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Paul Moyer is the co-owner of Moyers Apple Products and Clean Works with Court Holdings Ltd. Mark VanderVeen is the president of Clean Works and president of Court Holdings Manufacturing.

Attending a board meeting with Bay-Street types in dirty work boots may not be ideal, but what do you do when you’re a farmer who just came in from the field?

As a ninth-generation farmer whose family has been working the same land in the Niagara region of Southern Ontario since 1799, my roots – pardon the pun – go deep. My specialty is caramel apples. Forget the Bachelor of Science degree in economics and marketing. Farming is what I know.

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When we decided to expand to a consumer product and switch to making gourmet chocolate caramel apples, we had to grow the demand and meet production standards for food safety. That’s how Mark VanderVeen and I got together.

Successful companies are rarely due to one person. They usually involve a team or partnership where people work together, each bringing their skills and experience to the table. Mr. VanderVeen was president of a company that oversees and monitors businesses in the manufacturing sector. He had spent 24 years as an executive in the auto industry. He has an MBA and has worked all over the world.

Our businesses joined forces but I found that partnering with someone whose background and personality are very different from mine isn’t easy. Indeed, the two of us are as different as night and day. I don’t dress for the occasion, which is why my dirty work boots make it into boardroom meetings. Mr. VanderVeen comes to the board meeting fully prepared, already knows the answers to the questions that will be asked and is equipped with all the numbers.

Two different partners building a successful business requires patience, understanding, a sense of humour, and appreciation for what the other person contributes. We never would have done it without these qualities.

Knowing how to grow apples is important, but so is getting them to market. One thing I learned in this relationship is you don’t jump off the tractor and find orders from the head office of Loblaws on your desk. It takes hard work. And I also learned some other things from building a successful partnership with Mr. VanderVeen.

First, you don’t succeed in business without keeping a close eye on sales, costs, capital requirements and productivity.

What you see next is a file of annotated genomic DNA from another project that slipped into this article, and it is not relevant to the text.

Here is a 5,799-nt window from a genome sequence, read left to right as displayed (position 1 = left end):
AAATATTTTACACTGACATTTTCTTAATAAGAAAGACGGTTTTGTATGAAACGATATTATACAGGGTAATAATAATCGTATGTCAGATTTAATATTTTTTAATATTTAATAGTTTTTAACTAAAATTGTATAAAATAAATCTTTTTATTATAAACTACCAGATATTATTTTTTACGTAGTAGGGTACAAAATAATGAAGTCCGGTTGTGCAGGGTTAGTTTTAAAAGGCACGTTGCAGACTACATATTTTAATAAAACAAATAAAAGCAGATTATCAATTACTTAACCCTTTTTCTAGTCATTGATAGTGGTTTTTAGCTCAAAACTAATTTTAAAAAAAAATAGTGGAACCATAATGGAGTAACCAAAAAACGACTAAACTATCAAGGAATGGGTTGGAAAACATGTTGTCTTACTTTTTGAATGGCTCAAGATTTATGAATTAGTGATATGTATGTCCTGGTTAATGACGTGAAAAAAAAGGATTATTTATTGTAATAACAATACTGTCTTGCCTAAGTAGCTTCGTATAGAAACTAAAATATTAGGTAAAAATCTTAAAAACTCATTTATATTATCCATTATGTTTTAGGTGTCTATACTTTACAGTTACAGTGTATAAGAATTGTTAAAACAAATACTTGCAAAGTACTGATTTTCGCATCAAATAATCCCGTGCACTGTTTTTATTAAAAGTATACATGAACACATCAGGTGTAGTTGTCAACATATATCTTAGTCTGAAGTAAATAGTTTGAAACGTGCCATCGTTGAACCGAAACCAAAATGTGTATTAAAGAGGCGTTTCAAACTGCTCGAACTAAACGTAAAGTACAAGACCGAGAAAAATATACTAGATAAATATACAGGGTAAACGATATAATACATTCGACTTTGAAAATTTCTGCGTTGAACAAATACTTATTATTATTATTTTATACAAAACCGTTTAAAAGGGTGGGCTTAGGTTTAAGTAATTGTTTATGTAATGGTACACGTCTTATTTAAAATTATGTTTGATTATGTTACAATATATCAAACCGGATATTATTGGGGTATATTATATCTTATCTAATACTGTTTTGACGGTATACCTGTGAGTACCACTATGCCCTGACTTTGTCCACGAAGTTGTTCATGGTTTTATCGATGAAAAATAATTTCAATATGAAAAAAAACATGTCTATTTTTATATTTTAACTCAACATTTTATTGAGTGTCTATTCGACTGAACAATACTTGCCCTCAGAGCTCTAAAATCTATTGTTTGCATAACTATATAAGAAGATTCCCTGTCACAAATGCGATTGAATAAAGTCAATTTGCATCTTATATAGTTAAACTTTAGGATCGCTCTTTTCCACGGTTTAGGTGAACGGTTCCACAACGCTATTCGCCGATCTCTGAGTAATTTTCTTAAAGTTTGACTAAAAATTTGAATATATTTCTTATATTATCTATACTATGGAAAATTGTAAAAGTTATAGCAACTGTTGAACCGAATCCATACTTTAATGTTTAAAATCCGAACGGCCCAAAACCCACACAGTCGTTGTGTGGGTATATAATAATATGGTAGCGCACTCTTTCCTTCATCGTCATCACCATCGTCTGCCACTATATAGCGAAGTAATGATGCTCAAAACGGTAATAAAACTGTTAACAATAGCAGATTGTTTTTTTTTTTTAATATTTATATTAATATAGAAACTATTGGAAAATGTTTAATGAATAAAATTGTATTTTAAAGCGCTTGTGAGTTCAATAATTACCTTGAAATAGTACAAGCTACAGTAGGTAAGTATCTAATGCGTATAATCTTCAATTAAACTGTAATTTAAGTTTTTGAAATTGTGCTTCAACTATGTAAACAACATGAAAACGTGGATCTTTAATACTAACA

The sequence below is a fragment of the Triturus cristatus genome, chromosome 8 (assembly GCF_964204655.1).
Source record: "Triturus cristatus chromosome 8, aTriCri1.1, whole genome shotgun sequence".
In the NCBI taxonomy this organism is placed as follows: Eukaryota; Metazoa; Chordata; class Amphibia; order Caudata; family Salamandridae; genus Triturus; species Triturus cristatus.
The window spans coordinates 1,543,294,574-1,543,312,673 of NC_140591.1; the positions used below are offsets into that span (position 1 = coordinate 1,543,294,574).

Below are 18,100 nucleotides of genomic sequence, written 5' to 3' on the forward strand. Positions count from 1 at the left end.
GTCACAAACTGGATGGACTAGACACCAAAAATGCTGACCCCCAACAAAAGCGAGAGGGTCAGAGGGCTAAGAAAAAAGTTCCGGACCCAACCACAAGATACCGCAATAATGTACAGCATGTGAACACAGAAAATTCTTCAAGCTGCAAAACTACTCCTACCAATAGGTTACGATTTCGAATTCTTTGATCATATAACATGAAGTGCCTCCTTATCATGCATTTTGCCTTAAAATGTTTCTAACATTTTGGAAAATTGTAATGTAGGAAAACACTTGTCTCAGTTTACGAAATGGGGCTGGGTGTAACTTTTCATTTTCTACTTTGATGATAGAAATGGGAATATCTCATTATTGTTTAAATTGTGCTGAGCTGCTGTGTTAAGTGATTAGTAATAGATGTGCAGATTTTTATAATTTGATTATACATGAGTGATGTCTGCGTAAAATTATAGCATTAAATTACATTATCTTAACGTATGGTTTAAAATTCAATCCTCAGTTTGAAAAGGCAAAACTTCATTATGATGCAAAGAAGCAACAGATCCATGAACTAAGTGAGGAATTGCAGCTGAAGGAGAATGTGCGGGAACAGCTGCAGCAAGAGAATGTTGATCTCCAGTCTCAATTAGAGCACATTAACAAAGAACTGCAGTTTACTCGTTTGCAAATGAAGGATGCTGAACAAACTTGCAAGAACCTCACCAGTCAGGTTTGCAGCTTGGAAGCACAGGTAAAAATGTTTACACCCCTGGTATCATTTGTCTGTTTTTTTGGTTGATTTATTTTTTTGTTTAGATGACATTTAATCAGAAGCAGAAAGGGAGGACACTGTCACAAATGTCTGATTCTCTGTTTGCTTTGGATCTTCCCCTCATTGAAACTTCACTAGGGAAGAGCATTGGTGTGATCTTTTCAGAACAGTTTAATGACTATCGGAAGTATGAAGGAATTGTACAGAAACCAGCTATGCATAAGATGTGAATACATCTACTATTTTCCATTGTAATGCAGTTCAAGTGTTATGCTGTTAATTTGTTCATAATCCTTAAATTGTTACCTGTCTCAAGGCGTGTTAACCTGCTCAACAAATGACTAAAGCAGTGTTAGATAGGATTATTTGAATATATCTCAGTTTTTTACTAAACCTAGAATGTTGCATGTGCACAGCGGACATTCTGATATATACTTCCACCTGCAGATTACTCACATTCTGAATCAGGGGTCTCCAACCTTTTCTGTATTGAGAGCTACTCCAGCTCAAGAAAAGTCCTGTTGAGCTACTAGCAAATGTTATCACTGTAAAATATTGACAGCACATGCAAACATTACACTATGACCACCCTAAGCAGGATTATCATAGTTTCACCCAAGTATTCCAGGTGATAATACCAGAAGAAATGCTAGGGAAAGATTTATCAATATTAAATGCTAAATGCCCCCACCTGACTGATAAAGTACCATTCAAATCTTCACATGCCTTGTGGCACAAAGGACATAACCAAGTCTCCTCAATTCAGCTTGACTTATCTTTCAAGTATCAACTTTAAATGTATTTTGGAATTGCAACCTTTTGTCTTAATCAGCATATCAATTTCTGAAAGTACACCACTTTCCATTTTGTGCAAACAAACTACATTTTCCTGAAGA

I tend to be an optimist who looks at the glass half-full but that approach doesn’t always work in business. Mr. VanderVeen, on the other hand, is a corporate and financial guy who focuses on operations – return on investment, time, efficiencies, what have you. More than anything, he is a methodical problem solver.

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Second, do your due diligence and be prepared every step of the way.

After an opportunity developed for selling lots of product to a large customer, Mr. VanderVeen and two of his shareholders helped us launch our new entity. With their keen talents and razor-sharp business acumen, we got capitalized, bought a building and equipment, and started filling customer orders.

Third, expect bumps in the road, so address problems head-on but always keep your ultimate goal in sight.

Things were rolling along until there was a listeria outbreak of caramel apples in the United States. It had nothing to do with us, but it didn’t matter. All retailers in Canada and the United States took caramel apples off the shelves and our sales dropped 75 per cent. Even a farmer knows that’s not good.

Leveraging my experience with food products and Mr. VanderVeen’s problem-solving ability in manufacturing, we were able to develop a process for cleaning fresh fruit and produce without water. This was revolutionary in the agri-food business. Water had always been the way to go but is only 50 per cent effective in removing pathogens and moulds. In fact, water can carry and transport pathogens and can even contaminate the containers that hold food products.

Mark, the business guy, helped to make this process scalable and commercially viable. It was time for the hurry-up offence to address the listeria problem, find a solution and take it to market. In three months we did. We worked with the food science department at the University of Guelph, Canada’s leading agri-food institution, which showed our process was 99.99 per cent effective in removing pathogens and moulds from food products.

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We recently received the ultimate honour in winning an award for innovation in food safety from a large international organization.

This is all gratifying, but it never would have happened if we didn’t find a way to get by our differences and work together. One more thing. Never pretend to be something you’re not. Being genuine and true to yourself is the way to go. Just find a partner who is the right fit.

This column is part of Globe Careers’ Leadership Lab series, where executives and experts share their views and advice about leadership and management. Follow us at @Globe_Careers. Find all Leadership Lab stories at

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